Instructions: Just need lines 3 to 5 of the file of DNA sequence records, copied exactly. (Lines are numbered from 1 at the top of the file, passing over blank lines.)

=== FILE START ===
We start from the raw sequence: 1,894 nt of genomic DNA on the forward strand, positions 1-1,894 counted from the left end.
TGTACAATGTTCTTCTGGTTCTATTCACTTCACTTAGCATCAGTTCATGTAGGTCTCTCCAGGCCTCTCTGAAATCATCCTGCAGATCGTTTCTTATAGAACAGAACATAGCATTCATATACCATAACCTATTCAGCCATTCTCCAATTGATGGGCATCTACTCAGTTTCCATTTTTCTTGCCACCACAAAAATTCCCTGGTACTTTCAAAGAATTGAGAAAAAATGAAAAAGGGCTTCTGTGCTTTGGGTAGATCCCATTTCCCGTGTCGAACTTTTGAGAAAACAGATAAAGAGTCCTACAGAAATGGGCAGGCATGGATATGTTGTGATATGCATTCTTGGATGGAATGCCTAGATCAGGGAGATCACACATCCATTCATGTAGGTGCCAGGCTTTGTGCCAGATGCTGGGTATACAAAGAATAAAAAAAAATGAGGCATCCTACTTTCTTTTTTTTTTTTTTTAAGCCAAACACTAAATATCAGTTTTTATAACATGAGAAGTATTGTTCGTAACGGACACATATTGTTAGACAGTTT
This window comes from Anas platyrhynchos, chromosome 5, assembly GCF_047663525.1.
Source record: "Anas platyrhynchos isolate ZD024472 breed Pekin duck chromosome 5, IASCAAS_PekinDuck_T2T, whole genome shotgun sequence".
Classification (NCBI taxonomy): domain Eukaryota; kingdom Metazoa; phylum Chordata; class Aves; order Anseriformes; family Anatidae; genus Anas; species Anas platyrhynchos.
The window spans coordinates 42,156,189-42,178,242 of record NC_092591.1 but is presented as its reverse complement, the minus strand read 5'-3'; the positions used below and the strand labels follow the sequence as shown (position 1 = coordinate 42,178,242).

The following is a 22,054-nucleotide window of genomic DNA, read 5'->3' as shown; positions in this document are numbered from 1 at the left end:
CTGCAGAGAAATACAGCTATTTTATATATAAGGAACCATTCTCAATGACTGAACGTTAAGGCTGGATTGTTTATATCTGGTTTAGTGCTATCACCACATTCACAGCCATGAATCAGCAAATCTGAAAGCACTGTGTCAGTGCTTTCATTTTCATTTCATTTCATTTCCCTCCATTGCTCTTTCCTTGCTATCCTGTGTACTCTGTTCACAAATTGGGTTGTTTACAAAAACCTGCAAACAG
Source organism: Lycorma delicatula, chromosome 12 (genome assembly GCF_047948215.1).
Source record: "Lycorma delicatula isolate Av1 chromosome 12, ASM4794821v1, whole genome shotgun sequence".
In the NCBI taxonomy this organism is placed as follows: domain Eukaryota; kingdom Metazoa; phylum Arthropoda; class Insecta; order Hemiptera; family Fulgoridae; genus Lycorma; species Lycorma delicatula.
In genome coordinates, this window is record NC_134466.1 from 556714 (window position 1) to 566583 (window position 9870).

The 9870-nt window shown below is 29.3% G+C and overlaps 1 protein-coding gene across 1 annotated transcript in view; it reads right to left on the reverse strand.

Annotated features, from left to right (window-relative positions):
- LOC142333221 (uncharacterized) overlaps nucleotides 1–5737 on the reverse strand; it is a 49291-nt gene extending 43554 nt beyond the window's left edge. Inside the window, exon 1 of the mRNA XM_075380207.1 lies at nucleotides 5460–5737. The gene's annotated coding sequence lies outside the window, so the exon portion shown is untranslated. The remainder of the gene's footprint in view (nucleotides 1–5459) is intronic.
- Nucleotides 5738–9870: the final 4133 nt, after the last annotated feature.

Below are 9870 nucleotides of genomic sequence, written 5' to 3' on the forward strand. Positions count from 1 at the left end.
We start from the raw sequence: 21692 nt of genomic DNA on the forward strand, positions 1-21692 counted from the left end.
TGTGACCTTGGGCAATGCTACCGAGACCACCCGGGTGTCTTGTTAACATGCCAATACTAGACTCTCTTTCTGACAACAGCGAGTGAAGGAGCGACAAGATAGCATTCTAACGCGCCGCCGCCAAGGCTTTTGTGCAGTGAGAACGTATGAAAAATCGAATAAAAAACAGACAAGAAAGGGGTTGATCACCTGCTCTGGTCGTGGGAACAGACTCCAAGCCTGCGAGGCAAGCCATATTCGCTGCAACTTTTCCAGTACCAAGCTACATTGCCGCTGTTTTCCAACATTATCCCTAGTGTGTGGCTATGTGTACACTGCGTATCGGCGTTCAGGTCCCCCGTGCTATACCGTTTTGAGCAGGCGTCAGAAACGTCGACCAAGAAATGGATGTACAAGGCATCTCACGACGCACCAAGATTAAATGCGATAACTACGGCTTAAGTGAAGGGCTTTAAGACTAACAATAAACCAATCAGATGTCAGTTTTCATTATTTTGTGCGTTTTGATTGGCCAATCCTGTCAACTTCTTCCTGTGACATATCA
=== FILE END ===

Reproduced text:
This window comes from Anas platyrhynchos, chromosome 5, assembly GCF_047663525.1.
Source record: "Anas platyrhynchos isolate ZD024472 breed Pekin duck chromosome 5, IASCAAS_PekinDuck_T2T, whole genome shotgun sequence".
Classification (NCBI taxonomy): domain Eukaryota; kingdom Metazoa; phylum Chordata; class Aves; order Anseriformes; family Anatidae; genus Anas; species Anas platyrhynchos.